In December 2012, Africatown was placed on the National Register of Historic Places. According to the National Park Service, "The National Register of Historic Places is the official list of the Nation's Historic Places worthy of preservation, authorized by the National Historic Preservation Act of 1966. The National Register of Historic Places is part of a national program to coordinate and support public and private efforts to identify, evaluate and protect America's historic and archeological resources."

  • In July 1860 the last shipment of slaves in America landed in Mobile (Africatown), Alabama aboard the slave ship Clotilde.
  • In 1866, after slaves were freed, that last shipment of slaves established the first settlement founded by freed slaves in America in which the form of government resembled that of an African Tribe. They were slaves for only 5 years and knew more about being free than slaves.
  •  In 1880, they established the school that evolved into the Mobile County Training School. The first training school in Alabama's History.
  •  In 1910, Mobile County Training School received its accreditation, thus making it the first public school in Mobile County to be accredited. The land the school was built upon was donated to the school system by those freed slaves after they had purchased the land.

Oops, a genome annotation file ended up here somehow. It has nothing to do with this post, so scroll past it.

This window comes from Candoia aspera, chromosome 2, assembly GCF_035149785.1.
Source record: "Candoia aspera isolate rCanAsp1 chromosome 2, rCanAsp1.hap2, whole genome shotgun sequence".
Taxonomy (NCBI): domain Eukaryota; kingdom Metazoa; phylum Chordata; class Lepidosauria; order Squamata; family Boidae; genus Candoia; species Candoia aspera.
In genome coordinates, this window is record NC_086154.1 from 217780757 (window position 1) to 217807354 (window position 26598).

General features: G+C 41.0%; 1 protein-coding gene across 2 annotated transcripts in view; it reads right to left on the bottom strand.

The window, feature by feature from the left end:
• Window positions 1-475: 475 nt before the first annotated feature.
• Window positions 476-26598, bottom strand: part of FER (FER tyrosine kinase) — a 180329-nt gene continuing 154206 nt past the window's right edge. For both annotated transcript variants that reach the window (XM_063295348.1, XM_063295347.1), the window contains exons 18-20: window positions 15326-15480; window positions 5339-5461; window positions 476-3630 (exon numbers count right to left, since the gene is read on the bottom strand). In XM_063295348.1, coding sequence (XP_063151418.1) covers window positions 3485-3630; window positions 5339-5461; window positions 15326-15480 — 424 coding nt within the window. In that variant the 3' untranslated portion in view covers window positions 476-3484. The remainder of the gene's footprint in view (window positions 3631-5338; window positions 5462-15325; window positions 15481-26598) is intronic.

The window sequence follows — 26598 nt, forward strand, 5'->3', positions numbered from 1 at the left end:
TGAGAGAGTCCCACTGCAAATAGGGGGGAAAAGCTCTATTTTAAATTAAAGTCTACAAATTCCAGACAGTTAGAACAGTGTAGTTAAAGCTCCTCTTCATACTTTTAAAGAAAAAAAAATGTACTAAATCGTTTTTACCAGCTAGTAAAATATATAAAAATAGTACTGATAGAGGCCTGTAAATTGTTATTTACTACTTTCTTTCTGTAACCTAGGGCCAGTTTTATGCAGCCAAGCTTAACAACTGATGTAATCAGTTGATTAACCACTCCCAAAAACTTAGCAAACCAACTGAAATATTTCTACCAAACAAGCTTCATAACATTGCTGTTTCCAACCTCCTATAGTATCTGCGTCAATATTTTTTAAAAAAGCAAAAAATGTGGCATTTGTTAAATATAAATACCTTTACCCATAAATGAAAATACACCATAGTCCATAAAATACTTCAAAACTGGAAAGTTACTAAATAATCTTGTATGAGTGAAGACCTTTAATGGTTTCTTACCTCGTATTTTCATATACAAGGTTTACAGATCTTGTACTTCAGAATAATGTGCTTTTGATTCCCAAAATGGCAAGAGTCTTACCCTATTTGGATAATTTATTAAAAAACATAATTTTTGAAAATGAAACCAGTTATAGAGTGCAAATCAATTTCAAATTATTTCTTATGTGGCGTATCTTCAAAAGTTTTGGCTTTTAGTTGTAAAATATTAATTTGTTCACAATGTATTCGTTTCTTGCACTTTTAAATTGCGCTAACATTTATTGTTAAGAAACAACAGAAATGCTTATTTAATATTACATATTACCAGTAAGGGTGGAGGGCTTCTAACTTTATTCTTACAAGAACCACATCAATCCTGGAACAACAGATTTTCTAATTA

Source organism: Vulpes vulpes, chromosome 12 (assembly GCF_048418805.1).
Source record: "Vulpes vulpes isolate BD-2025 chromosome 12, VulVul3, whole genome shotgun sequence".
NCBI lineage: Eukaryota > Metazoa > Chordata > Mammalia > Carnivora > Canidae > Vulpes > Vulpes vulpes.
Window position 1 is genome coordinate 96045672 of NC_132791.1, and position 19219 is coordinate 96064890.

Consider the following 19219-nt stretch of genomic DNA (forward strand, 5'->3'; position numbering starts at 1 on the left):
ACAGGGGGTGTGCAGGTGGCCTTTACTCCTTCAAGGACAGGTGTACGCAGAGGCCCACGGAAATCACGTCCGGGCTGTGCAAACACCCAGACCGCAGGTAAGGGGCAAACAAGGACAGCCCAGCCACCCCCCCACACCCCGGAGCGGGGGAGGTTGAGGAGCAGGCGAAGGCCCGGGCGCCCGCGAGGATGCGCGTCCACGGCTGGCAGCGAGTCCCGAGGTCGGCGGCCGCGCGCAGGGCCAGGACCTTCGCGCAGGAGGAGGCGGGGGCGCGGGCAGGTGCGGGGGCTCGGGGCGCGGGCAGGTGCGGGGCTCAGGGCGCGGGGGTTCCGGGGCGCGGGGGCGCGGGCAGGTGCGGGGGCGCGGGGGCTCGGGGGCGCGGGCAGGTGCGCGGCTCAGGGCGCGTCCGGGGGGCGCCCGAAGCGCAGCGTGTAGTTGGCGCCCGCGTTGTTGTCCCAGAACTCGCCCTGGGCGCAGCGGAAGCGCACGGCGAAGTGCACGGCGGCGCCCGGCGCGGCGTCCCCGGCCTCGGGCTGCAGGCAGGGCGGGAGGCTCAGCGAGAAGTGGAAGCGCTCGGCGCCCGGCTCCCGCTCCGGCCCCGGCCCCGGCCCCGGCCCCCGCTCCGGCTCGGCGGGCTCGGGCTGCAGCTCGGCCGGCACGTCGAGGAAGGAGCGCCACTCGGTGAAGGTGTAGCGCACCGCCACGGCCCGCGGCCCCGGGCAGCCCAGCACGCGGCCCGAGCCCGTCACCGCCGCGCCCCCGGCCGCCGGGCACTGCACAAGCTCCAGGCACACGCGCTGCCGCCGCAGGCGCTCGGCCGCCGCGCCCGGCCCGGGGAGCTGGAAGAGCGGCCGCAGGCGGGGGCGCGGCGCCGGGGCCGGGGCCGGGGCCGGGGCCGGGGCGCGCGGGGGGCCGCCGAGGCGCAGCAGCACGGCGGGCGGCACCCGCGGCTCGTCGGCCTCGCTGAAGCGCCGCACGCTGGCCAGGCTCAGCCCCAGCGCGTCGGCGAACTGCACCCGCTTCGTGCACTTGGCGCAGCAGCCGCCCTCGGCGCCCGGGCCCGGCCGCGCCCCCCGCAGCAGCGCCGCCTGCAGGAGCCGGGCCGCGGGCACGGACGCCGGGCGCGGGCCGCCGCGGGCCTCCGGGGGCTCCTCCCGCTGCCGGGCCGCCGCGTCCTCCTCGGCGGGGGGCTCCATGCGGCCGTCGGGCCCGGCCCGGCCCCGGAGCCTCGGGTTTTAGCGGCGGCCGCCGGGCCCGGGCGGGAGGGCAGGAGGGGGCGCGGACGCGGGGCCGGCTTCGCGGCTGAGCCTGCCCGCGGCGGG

Those mentioned below were either born in Africatown, descendants of Africatown Natives, attended Historic Mobile County Training School or were born or grew up within a 5 mile radius of the Africatown community boundary.

  1. Billy Williams  
    1956 graduate of M.C.T.S.  
    Played Baseball for the Chicago Cubs
    Member of Baseball's Hall Of Fame
  2. Cleon Jones  
    1961 graduate of M.C.T.S. 
    Member of '69 New York Mets ("Miracle Mets"), Baseball World Series Championship Team
    Elected to Mets Team Hall Of Fame
  3. Tommie Agee  
    1960 graduate of M.C.T.S.
    Member of '69 New York Mets ("Miracle Mets"), Baseball World Series Championship Team
    Elected to Mets Team Hall Of Fame
    American League Rookie of The Year
  4. Henry "Hank" Aaron  
    Raised in Mobile, Graduated from Cedar Grove Academy
    Played for the Atlanta Braves
    Former Baseball's Home Run King
    Member of Baseball's Hall Of Fame 
  5. Willie McCovey
    Born in Mobile. Graduated from Williamson H.S.
    Played for the San Francisco Giants
    Member of Baseball's Hall Of Fame   
  6. "Satchel" Paige  
    Born in Mobile, played semi-pro games in Africatown
    Member of Baseball's Hall Of Fame
  7. Ozzie Smith 
    Born in Mobile. 
    Member of the Saint Louis Cardinals
    Member of Baseball's Hall Of Fame
  8. Amos Otis  
    Born in Mobile.  
    Played games on the M.C.T.S. Athletic Field
    Member of Kansas City Royals, Baseball World Series Championship Team